Threshold Assessment: the experiences of teachers who were unsuccessful in crossing the threshold
University of Exeter
Research Papers in Education
This paper, the second in a pair of articles, reports empirical research undertaken into the implementation of one of the UK government's strands of performance-related pay: Threshold Assessment (TA). This procedure was introduced in English primary and secondary schools in summer 2000. Although the recruitment and retention of teachers had become a growing concern for the government by that time, it would have been politically difficult to award teachers across the profession a pay increase without attaching any strings whatsoever. The Threshold Assessment procedure requires teachers to demonstrate that they have met a number of 'standards' in order to 'cross the threshold' and to receive a pay award (when first introduced, in 2000, this was 2,000). This then allows them access to an upper pay scale, although progression up this is linked to their performance via the Performance Management procedure which was also introduced into schools at that time. The Teachers' Incentive Pay Project, currently in progress at the University of Exeter, studied the implementation of the first round of the Threshold Assessment procedure. It examined the way in which the procedure was conducted across England by collecting data from head teachers, teachers and threshold assessors. Ninety seven per cent of teachers applying to cross the threshold in the first round in summer 2000 were successful. This paper focuses on the experiences of teachers who were unsuccessful in their bid to cross the threshold, having been deemed to have 'not yet met' the required standards (referred to in this paper as NYM or 'unsuccessful' teachers). A number of issues emerge including differences between schools in the way in which the procedure was approached and undertaken; relationship problems between head teachers and teachers; the support available to NYM teachers; the appropriateness of the current procedure for 'nonstandard' teachers such as advisory/learning support staff, supply teachers and part-timers; the procedure's impact on teacher performance.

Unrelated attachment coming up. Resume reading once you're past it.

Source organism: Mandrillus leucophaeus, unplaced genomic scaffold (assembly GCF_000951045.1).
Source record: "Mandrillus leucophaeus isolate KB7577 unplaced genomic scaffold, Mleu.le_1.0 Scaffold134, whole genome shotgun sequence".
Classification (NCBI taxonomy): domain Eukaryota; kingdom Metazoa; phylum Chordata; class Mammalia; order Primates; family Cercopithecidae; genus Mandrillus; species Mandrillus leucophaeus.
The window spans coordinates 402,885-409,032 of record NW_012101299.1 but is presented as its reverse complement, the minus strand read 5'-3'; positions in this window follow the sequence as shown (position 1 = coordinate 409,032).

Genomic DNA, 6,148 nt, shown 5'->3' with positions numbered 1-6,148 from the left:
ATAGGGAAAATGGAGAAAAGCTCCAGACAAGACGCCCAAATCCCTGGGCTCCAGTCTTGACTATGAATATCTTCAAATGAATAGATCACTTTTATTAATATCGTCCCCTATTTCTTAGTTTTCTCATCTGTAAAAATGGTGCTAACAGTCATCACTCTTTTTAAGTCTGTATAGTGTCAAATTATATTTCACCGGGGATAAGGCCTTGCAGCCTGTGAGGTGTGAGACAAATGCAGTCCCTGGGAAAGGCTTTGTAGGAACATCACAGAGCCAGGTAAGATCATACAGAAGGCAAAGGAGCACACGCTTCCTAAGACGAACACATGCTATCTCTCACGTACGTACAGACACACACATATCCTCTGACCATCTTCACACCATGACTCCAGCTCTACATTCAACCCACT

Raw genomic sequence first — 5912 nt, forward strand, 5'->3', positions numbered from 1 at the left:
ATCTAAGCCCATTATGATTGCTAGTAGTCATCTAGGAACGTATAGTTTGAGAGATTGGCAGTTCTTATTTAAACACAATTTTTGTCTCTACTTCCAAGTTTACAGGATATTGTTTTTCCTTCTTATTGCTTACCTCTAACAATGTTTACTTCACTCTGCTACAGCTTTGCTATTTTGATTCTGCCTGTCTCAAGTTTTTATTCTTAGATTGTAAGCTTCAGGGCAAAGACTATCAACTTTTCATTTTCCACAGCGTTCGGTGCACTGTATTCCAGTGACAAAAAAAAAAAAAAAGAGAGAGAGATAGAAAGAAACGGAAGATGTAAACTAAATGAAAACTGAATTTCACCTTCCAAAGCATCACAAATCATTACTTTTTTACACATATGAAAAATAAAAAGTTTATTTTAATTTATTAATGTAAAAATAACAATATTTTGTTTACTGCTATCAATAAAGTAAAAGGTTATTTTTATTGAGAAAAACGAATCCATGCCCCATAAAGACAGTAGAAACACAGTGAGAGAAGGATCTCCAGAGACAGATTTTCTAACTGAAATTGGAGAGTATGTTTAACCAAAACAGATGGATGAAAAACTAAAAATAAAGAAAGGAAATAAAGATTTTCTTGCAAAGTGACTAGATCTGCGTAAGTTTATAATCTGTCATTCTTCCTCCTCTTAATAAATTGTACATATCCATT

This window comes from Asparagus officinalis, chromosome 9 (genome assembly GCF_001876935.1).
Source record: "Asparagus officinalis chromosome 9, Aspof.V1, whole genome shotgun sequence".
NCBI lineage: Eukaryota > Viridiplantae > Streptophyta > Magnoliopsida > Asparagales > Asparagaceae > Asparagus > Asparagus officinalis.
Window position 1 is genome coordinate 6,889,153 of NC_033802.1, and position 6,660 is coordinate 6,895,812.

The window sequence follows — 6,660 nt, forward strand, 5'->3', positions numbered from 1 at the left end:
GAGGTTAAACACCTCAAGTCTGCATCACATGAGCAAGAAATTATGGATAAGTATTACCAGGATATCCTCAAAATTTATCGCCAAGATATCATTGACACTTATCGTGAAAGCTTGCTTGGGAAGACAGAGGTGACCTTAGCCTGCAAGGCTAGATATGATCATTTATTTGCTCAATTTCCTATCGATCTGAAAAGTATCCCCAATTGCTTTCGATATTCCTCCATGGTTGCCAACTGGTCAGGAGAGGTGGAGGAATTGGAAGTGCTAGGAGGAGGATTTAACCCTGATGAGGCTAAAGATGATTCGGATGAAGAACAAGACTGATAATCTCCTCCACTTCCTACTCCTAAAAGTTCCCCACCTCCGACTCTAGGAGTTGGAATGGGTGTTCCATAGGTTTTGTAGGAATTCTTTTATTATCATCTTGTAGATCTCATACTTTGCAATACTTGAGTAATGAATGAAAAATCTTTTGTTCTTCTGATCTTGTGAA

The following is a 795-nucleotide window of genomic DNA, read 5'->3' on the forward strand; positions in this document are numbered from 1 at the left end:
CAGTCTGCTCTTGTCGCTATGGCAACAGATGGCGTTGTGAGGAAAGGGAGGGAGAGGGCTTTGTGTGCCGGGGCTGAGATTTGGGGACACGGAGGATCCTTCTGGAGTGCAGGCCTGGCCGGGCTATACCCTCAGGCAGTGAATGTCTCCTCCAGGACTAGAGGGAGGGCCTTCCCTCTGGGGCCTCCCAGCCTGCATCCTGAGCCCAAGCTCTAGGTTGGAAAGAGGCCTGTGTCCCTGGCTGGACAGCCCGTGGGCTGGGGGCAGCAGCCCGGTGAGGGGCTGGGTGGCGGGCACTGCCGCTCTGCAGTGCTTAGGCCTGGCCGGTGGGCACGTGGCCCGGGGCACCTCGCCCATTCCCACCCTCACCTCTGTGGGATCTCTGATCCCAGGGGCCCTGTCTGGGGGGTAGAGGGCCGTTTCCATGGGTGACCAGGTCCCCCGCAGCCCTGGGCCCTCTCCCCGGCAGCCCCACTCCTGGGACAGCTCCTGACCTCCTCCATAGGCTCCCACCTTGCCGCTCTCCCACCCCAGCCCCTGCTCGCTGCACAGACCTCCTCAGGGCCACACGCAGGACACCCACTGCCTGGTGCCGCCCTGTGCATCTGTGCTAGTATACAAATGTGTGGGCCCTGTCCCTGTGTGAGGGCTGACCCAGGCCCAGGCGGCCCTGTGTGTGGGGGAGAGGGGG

This paper reports some of the key findings of the Teachers' Incentive Pay Project (TIPP), a three year project funded by the Leverhulme Trust.
This is a postprint of an article whose final and definitive form has been published in Research Papers in Education© 2003 Copyright Taylor & Francis; Research Papers in Education is available online at http://www.informaworld.com